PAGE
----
Wednesday, December 15, 2010


A year ago this month a young local wife and mom, Susan Powell, disappeared under mysterious circumstances. Her husband, Josh, claimed he and their two young sons went camping overnight in the desert, on a below-freezing, snowy night, and came home in the morning to find her gone. She hasn't been seen or heard from since.

The husband came under suspicion immediately because his alibi was fishy. Camping in the middle of winter in the desert? Phew. Get out the room deodorizer because that excuse is stinking up the place. Even before Susan disappeared Josh was thought by Susan's friends and relatives to be controlling and a not-so-nice-guy. There was talk she was ready to leave him. So Josh shut up. He wouldn't talk to the police after his initial interview, which raised red flags amongst people watching the case. He won't talk because he knows they'd get it out of him that he killed her! He won’t take a lie detector test because that would trip him up! He moved himself and his sons out of state to live with his parents; he came back to town and cleaned out his house, then put it up for sale. That raised more talk: He knows she's not coming home! He knows she's dead because he killed her!

The latest coming from Josh is a claim Susan ran off with another man, Steven Koecher, who disappeared at the same time, and is also being currently sought. Both the missing wife's relatives and friends, and the Koecher family have pooh-poohed the notion the two knew each other, much less ran off together. Just a coincidence they disappeared at the same time, they say.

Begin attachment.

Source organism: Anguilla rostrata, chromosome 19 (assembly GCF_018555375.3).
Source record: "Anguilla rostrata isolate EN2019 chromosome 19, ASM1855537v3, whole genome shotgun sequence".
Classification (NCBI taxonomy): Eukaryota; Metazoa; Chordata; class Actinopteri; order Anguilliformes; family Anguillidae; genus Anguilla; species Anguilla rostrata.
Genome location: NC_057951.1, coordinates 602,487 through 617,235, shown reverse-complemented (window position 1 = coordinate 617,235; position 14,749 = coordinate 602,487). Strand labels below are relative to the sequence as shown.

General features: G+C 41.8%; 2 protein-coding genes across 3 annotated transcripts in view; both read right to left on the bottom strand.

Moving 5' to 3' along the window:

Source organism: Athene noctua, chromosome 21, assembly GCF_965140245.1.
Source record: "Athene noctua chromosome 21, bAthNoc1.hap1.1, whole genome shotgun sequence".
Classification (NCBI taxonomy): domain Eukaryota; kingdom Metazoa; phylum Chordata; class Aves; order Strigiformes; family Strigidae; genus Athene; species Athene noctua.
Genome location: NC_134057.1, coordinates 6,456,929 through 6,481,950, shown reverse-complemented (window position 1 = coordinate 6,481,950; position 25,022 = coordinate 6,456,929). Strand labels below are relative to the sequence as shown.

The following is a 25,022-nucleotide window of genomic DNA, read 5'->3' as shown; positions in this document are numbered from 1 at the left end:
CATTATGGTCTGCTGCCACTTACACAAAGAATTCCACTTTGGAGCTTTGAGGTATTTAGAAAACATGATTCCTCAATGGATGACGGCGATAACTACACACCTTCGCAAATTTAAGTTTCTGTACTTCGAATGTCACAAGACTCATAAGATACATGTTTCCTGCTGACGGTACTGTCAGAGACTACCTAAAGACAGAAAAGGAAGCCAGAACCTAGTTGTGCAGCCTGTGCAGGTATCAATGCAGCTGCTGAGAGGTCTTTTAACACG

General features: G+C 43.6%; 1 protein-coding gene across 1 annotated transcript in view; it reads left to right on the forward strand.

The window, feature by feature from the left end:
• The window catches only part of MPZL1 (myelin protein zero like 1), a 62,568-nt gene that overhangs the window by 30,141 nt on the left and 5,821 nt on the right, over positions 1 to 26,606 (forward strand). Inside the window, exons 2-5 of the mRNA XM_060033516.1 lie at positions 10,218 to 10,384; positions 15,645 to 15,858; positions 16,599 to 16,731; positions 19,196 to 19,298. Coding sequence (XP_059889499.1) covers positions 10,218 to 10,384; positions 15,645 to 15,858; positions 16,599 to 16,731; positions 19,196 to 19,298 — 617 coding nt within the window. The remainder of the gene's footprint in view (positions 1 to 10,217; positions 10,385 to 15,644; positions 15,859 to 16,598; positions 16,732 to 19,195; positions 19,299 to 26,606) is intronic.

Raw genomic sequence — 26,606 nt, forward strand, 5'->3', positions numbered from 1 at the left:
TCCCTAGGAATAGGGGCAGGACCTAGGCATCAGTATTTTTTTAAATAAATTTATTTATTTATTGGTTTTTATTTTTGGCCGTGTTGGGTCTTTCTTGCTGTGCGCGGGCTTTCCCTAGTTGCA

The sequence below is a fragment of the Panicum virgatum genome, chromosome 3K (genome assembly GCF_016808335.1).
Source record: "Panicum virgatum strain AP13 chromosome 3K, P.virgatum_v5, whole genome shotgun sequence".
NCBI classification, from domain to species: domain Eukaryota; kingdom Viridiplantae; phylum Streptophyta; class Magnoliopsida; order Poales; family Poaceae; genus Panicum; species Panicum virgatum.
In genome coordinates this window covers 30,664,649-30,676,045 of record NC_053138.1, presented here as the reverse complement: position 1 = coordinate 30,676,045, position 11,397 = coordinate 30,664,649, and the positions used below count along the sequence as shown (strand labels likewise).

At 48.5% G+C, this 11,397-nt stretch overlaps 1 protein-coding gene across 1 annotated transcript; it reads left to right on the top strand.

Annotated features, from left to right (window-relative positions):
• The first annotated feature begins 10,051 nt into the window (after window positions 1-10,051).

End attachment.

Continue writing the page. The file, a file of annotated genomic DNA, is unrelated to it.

It's always the spouse who is most suspicious, isn't it? Cops look at them first, and sometimes cops get fixated on one person, to the exclusion of other potential suspects. In 1992 I worked with a man whose wife disappeared from her workplace. Six months later she was found buried in a shallow grave. He was under suspicion for years until a serial murderer was caught and confessed to killing her. Until that point the police were positive my coworker had murdered his wife. They had a theory of how he did it, but lacked the hard evidence necessary to arrest him and bring him to trial. Some of us who worked with him thought there was a strong possibility he did his wife in, as did his wife’s former employer. As it turned out, despite all their theories, the cops--and some of us who knew him--were wrong and my coworker was not a murderer.

In the case of Elizabeth Smart, who was kidnapped out of her home at age 14 in 2002, a man named Richard Ricci, being held in jail on other charges, was suspected of the kidnapping. He died in jail, still under suspicion, before Smart was found and the truth of her abduction came out. Cops weren’t working the case hard enough, thought Smart’s dad, Ed, who pushed them to look for the street person his other daughter identified. They still believed Ricci was the kidnapper. As it turned out Dad was right, the cops were wrong. A homeless street preacher and his wife, Brian David Mitchell and Wanda Barzee, had kidnapped and held her.

Finally, Roger and Pamela Mortensen were not only suspected of the murder of Roger's father, retired professor Kay Mortensen in November, 2009, they were arrested and have spent the last six months in jail charged with homicide. They had notified the police of the death, claiming they were tied up by two men and held hostage, while the men stole a substantial number of the professor's 30 guns. Luckily the police didn't consider the case a closed book. Within the past couple of weeks, acting on a tip, they arrested two men who acknowledged involvement in the crime, killing Professor Mortensen by slitting his throat. Police found over 20 of Mortensen's guns in their possession.

In this case the Sheriff's Department admitted they'd made a mistake and dropped murder charges against the professor's son and his wife. That's more than a lot of police departments or prosecutors would admit to, preferring to fit their own theory to who they'd arrested, rather than look for someone else.

So, maybe there's still hope for O.J. Simpson, that the L.A. Police will find the real killer of his wife and Ron Goldman!

No comments: